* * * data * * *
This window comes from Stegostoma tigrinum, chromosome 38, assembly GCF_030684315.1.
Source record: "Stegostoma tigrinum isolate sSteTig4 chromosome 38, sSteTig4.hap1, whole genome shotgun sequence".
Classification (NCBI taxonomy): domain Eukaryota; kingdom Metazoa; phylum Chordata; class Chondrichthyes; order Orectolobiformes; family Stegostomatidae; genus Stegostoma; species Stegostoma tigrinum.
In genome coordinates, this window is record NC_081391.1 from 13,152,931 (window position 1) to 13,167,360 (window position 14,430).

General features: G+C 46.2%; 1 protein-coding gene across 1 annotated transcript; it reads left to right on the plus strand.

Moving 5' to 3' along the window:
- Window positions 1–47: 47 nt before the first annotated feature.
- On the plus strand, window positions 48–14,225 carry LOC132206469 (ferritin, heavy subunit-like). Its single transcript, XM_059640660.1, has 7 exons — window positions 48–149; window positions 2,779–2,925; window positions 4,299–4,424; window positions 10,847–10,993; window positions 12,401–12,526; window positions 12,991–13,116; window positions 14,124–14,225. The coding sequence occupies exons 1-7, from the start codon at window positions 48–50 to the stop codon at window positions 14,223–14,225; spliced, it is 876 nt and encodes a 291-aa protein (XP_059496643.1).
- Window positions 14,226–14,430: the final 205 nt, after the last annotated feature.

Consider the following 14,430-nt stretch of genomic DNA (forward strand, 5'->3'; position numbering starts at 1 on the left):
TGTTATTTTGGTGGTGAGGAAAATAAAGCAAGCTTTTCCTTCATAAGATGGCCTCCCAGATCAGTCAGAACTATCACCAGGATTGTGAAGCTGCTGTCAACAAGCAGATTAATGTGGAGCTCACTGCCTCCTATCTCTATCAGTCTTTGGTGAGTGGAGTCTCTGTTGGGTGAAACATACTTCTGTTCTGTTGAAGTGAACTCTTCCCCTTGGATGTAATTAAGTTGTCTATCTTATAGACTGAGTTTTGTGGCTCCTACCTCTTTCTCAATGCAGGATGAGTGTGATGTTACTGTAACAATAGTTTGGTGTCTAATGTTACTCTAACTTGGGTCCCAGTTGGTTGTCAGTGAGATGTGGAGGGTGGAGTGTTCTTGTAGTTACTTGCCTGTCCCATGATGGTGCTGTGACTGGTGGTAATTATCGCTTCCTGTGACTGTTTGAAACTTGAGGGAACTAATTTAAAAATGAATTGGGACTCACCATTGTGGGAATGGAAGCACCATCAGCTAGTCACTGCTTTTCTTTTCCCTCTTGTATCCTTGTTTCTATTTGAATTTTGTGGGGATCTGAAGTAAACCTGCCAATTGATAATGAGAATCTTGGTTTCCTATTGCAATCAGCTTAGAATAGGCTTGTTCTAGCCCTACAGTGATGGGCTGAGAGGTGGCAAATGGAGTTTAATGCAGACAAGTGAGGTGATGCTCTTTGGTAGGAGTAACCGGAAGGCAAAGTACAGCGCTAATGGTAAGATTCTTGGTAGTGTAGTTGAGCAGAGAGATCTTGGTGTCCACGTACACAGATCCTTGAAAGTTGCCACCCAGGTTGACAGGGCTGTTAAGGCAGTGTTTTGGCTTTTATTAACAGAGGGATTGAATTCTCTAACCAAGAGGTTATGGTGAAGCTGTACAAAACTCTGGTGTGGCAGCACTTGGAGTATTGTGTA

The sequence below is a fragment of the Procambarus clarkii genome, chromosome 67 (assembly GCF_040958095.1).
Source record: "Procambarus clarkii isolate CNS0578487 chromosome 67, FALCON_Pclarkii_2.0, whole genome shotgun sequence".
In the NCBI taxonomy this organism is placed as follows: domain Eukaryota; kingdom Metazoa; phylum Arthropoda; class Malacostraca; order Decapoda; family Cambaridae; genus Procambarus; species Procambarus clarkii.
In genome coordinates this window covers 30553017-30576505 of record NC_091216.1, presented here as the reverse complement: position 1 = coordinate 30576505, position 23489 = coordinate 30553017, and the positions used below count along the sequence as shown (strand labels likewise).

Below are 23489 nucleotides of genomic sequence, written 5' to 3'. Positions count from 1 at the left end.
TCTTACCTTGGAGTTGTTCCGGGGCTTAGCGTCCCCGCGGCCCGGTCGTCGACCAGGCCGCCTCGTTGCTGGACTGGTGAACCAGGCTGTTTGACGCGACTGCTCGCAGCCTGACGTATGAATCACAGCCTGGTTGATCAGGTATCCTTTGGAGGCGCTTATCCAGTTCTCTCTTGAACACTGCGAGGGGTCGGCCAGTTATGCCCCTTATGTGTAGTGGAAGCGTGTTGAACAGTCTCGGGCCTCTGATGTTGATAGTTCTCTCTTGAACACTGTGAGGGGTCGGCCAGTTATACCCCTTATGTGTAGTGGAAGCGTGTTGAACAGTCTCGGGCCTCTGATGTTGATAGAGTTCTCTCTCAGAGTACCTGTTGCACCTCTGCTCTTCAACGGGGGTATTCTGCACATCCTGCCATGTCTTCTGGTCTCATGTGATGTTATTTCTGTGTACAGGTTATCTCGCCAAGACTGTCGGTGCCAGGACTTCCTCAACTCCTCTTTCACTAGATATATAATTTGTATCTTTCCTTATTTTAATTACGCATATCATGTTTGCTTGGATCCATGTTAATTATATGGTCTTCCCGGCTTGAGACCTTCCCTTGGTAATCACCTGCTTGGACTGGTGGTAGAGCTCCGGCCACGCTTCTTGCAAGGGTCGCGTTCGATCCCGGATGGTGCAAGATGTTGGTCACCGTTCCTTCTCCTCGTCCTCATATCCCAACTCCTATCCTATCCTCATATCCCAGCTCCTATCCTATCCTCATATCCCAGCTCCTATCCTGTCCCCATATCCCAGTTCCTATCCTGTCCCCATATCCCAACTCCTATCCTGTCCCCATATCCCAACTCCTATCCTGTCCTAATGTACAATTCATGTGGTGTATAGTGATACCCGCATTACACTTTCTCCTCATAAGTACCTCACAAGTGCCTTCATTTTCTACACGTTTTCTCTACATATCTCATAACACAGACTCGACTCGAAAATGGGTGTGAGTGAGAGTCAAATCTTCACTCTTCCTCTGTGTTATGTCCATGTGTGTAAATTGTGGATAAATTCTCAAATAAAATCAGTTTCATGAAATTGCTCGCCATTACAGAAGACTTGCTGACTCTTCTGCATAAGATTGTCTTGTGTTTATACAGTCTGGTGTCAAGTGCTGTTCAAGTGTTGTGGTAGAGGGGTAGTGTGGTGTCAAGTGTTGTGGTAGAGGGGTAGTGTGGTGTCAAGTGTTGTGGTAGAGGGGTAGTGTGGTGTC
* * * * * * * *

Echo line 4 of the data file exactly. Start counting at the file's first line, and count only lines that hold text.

In genome coordinates, this window is record NC_081391.1 from 13,152,931 (window position 1) to 13,167,360 (window position 14,430).